ii.              Unseaworthiness.  Unseaworthiness is fault with the vessel.  It is not only some defect that puts the vessel at risk of sinking.  It is any defect or feature that renders the vessel, or its machinery, equipment, gear or crew, not reasonably fit for its intended service.  If some aspect of unseaworthiness harms a seaman, the vessel’s owner may be liable to pay the remedies even though the owner did not cause or even know about the unseaworthiness.  Examples of unseaworthiness have included defective vessel controls, inadequate or absent means of boarding the vessel where needed, and an incompetent operator.  

     iii.             Intentional wrongdoing.  Although relatively uncommon, injury may be caused by intentional acts, such as discrimination, assault, defamation, and fraud.

     iv.            Failure to pay maintenance, cure and unearned wages.  If a vessel owner fails to pay the no-fault benefits, and if the seaman experiences medical complications, pain and suffering, or other adverse consequences as a result, then additional compensation may be due.

     b.             Potential fault-based compensation categories.

     i.              Wages.

     (a).          Wages to time of trial or settlement.  A seaman may be entitled to recover an amount equal to the wages he would have earned, net of taxes, during any period of convalescence he was not able to work, and during any other period his injury kept him from working.  Of course, a portion of such lost wages may be awarded as “unearned wages.”

     (b).          Reduced earning capacity subsequent to trial or settlement.  If a permanent problem will reduce his employment prospects or productivity, a seaman may be entitled to recover compensation for the predicted future economic consequences to him.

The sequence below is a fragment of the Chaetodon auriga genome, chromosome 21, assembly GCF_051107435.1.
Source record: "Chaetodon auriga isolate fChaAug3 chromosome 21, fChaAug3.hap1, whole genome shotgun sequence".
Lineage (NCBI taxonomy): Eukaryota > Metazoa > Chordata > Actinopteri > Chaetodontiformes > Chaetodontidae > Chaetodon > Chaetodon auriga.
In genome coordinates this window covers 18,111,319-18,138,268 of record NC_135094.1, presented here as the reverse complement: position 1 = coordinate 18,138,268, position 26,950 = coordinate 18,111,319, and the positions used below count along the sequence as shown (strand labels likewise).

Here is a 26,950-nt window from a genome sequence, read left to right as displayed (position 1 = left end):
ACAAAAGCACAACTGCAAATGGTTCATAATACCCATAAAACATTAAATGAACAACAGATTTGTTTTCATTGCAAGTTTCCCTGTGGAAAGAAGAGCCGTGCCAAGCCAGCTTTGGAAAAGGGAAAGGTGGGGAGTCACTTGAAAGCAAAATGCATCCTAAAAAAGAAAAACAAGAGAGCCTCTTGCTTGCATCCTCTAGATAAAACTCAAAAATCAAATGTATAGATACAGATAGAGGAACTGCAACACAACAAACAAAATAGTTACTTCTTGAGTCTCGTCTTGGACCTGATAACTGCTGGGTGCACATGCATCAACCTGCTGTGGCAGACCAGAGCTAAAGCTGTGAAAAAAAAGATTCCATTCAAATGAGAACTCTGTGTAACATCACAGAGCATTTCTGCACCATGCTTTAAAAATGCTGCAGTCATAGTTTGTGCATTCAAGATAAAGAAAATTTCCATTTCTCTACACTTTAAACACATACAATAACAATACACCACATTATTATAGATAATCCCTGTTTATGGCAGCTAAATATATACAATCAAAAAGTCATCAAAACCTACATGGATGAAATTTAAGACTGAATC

ii.             Pain and suffering.  Compensation may be recovered for pain and suffering caused by the injury or medical condition, and for the medical treatment, and for any discomfort that persists thereafter.

     iii.            Lost enjoyment of life.  Compensation may be awarded if the injury or medical condition precludes the seaman from recreational and other non-economic activities, in whole or in part.

     iv.            Future medical or other support expenses.  Expenses for medical treatment and other support services the seaman will probably need in future may be recovered.

     v.             Other losses.  Most expenses incurred by the seaman, or that he will probably incur in the future,  as a result of the injury or medical condition may be recovered.

     3.            The Alaska Fishermen's Fund. Limited benefits for medical care to holders of Alaska commercial fishing licenses can be obtained from the Alaska Fishermen's Fund. Information about the Fund can be found at The Alaska statutes creating the Fund are A.S. 23.35.010 - .150. Regulations governing administration of claims begin at 8 AAC 55.010.


     The foregoing summary does not include the many additional rules, policies and exceptions that may apply in a particular case.  Therefore, a qualified lawyer should be consulted before making any decision in a particular case.